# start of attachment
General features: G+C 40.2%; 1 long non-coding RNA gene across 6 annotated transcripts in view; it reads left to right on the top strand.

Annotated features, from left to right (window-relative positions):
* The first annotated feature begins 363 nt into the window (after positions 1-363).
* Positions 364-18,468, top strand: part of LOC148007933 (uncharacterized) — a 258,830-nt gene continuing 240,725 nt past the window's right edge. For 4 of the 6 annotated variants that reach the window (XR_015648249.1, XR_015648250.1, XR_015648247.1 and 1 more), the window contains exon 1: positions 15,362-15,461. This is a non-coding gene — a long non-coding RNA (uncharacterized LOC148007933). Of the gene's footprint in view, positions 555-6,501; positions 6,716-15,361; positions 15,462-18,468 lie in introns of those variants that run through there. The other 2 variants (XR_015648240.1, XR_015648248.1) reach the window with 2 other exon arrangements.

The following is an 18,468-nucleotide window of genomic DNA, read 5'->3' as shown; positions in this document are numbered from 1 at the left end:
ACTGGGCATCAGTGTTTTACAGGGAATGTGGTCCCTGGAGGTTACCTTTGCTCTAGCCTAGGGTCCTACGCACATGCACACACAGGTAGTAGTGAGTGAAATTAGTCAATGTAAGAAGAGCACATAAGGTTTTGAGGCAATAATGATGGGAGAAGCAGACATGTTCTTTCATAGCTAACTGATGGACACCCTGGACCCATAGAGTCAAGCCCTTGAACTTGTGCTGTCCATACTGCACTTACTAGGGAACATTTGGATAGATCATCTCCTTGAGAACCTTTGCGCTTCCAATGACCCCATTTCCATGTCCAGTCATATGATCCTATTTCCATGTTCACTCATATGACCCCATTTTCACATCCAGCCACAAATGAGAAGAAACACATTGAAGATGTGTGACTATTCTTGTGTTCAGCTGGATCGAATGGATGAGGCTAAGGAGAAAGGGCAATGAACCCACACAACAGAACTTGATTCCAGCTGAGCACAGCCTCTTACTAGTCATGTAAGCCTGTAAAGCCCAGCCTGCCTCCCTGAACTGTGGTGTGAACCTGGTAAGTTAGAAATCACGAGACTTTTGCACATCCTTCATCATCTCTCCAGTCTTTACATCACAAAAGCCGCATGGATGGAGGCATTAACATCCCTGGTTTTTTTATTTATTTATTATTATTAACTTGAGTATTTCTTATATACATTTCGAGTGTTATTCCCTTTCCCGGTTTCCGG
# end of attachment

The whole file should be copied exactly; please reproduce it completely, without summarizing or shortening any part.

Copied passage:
General features: G+C 40.2%; 1 long non-coding RNA gene across 6 annotated transcripts in view; it reads left to right on the top strand.

Annotated features, from left to right (window-relative positions):
* The first annotated feature begins 363 nt into the window (after positions 1-363).
* Positions 364-18,468, top strand: part of LOC148007933 (uncharacterized) — a 258,830-nt gene continuing 240,725 nt past the window's right edge. For 4 of the 6 annotated variants that reach the window (XR_015648249.1, XR_015648250.1, XR_015648247.1 and 1 more), the window contains exon 1: positions 15,362-15,461. This is a non-coding gene — a long non-coding RNA (uncharacterized LOC148007933). Of the gene's footprint in view, positions 555-6,501; positions 6,716-15,361; positions 15,462-18,468 lie in introns of those variants that run through there. The other 2 variants (XR_015648240.1, XR_015648248.1) reach the window with 2 other exon arrangements.

The following is an 18,468-nucleotide window of genomic DNA, read 5'->3' as shown; positions in this document are numbered from 1 at the left end:
ACTGGGCATCAGTGTTTTACAGGGAATGTGGTCCCTGGAGGTTACCTTTGCTCTAGCCTAGGGTCCTACGCACATGCACACACAGGTAGTAGTGAGTGAAATTAGTCAATGTAAGAAGAGCACATAAGGTTTTGAGGCAATAATGATGGGAGAAGCAGACATGTTCTTTCATAGCTAACTGATGGACACCCTGGACCCATAGAGTCAAGCCCTTGAACTTGTGCTGTCCATACTGCACTTACTAGGGAACATTTGGATAGATCATCTCCTTGAGAACCTTTGCGCTTCCAATGACCCCATTTCCATGTCCAGTCATATGATCCTATTTCCATGTTCACTCATATGACCCCATTTTCACATCCAGCCACAAATGAGAAGAAACACATTGAAGATGTGTGACTATTCTTGTGTTCAGCTGGATCGAATGGATGAGGCTAAGGAGAAAGGGCAATGAACCCACACAACAGAACTTGATTCCAGCTGAGCACAGCCTCTTACTAGTCATGTAAGCCTGTAAAGCCCAGCCTGCCTCCCTGAACTGTGGTGTGAACCTGGTAAGTTAGAAATCACGAGACTTTTGCACATCCTTCATCATCTCTCCAGTCTTTACATCACAAAAGCCGCATGGATGGAGGCATTAACATCCCTGGTTTTTTTATTTATTTATTATTATTAACTTGAGTATTTCTTATATACATTTCGAGTGTTATTCCCTTTCCCGGTTTCCGG